Record levels for China’s highway deaths image

According to new statistics from the World Health Organization, an estimated 275,000 people were killed on China’s roadways last year.

That’s nearly nine times more than died in the U.S. – even after a slight, unexpected surge in American highway deaths during 2012. That figure is also more than four times higher than the official government number, 60,000 traffic fatalities last year.

Even adjusting for the fact that China has four times the U.S. population, the total is astounding, accounting for 20.5 citizens out of every 100,000. The American death rate is 11.4 per 100,000. And that doesn’t even account for the fact that China still has barely a third as many cars as the U.S., and its citizens clock far fewer miles than the 12,000 to 15,000 averages in the States. Only a handful of countries, including Argentina, Iraq, El Salvador and Chad, suffer a higher percentage of their populations killed in automobile accident each year.

There’s been a significant focus on China’s air pollution problem in recent years, smog in major cities like Beijing registering off the charts during some of the worst days this year. That’s been at least partially linked to emissions from the country’ fast-growing automobile population. In fact, Beijing recently announced plans for a significant reduction in what was already a strict limit on new vehicle registrations.

Beijing, Shanghai and other so-called Tier I cities have also been struggling with serious and worsening traffic congestion problems that, in turn, are blamed for the surge in traffic fatalities, according to government regulators and analysts.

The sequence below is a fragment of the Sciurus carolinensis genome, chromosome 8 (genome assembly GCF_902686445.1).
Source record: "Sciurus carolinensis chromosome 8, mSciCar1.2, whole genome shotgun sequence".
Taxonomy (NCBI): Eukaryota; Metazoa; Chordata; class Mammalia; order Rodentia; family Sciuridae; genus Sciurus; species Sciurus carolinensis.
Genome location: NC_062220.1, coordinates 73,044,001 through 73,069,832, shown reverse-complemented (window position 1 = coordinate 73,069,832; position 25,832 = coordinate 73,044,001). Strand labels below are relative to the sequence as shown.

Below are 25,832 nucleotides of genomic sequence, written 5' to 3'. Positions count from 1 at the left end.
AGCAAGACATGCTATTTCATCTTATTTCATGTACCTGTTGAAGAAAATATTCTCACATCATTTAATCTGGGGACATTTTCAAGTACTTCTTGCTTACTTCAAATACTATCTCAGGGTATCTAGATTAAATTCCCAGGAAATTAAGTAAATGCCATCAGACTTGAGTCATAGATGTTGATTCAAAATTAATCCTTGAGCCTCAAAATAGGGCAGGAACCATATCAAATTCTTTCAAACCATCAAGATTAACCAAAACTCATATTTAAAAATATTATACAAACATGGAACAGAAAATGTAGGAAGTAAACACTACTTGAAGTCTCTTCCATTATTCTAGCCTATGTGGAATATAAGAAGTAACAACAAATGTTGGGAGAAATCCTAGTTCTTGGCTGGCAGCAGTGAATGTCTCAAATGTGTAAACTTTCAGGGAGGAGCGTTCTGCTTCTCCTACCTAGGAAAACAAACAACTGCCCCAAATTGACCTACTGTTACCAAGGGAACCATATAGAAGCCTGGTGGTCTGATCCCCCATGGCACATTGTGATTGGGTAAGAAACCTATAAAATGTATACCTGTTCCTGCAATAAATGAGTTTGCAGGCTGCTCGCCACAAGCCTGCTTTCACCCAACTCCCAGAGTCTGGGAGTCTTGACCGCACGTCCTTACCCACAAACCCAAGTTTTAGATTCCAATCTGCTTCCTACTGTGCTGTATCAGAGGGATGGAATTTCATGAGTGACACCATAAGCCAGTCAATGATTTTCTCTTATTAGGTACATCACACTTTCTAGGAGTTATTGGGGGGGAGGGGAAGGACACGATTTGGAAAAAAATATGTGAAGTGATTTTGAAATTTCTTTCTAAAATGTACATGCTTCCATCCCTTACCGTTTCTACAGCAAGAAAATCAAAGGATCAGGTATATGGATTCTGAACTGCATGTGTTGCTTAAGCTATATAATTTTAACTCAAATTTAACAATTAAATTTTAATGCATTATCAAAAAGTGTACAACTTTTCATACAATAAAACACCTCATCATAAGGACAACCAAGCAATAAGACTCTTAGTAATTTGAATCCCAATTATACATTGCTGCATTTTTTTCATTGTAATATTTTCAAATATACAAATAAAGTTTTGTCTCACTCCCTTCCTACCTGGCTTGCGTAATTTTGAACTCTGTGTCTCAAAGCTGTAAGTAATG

“The road transport safety situation is very grim,” acknowledged the Chinese Transportation and Communications Ministry, following the death of 41 people when an intercity bus caught fire in Henan Province in July 2011. The situation has only grown worse since then.

Worse, the New York Times estimates that “only a fraction” of all highway deaths actually show up on the books due to what is considered “widespread underreporting” by authorities.

A 2010 study by the Johns Hopkins School of Public Health in Baltimore and the Central South University in Changsha, China, showed that nearly three times as many recorded by the country’s Health Ministry as were officially reported by police. And various reports indicated even those figures might fall short of the true total.